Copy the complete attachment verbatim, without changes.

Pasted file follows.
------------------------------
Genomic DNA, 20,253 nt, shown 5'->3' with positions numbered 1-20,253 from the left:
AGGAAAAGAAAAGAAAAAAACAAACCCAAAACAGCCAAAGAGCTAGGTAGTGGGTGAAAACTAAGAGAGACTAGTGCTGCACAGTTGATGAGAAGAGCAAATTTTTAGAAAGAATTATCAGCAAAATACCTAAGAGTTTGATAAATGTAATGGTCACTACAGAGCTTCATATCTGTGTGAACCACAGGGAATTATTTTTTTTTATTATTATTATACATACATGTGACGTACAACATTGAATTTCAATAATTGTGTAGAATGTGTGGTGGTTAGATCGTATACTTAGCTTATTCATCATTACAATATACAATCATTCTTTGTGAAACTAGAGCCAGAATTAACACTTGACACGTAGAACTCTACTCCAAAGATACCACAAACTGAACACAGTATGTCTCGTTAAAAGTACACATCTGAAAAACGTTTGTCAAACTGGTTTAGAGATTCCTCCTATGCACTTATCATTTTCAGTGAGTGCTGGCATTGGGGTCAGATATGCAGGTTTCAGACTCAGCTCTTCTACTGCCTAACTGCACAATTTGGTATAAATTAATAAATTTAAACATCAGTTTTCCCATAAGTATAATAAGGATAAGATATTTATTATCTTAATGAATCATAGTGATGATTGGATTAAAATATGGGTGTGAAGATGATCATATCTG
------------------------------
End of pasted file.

Genomic DNA, 20,253 nt, shown 5'->3' with positions numbered 1-20,253 from the left:
AGGAAAAGAAAAGAAAAAAACAAACCCAAAACAGCCAAAGAGCTAGGTAGTGGGTGAAAACTAAGAGAGACTAGTGCTGCACAGTTGATGAGAAGAGCAAATTTTTAGAAAGAATTATCAGCAAAATACCTAAGAGTTTGATAAATGTAATGGTCACTACAGAGCTTCATATCTGTGTGAACCACAGGGAATTATTTTTTTTTATTATTATTATACATACATGTGACGTACAACATTGAATTTCAATAATTGTGTAGAATGTGTGGTGGTTAGATCGTATACTTAGCTTATTCATCATTACAATATACAATCATTCTTTGTGAAACTAGAGCCAGAATTAACACTTGACACGTAGAACTCTACTCCAAAGATACCACAAACTGAACACAGTATGTCTCGTTAAAAGTACACATCTGAAAAACGTTTGTCAAACTGGTTTAGAGATTCCTCCTATGCACTTATCATTTTCAGTGAGTGCTGGCATTGGGGTCAGATATGCAGGTTTCAGACTCAGCTCTTCTACTGCCTAACTGCACAATTTGGTATAAATTAATAAATTTAAACATCAGTTTTCCCATAAGTATAATAAGGATAAGATATTTATTATCTTAATGAATCATAGTGATGATTGGATTAAAATATGGGTGTGAAGATGATCATATCTG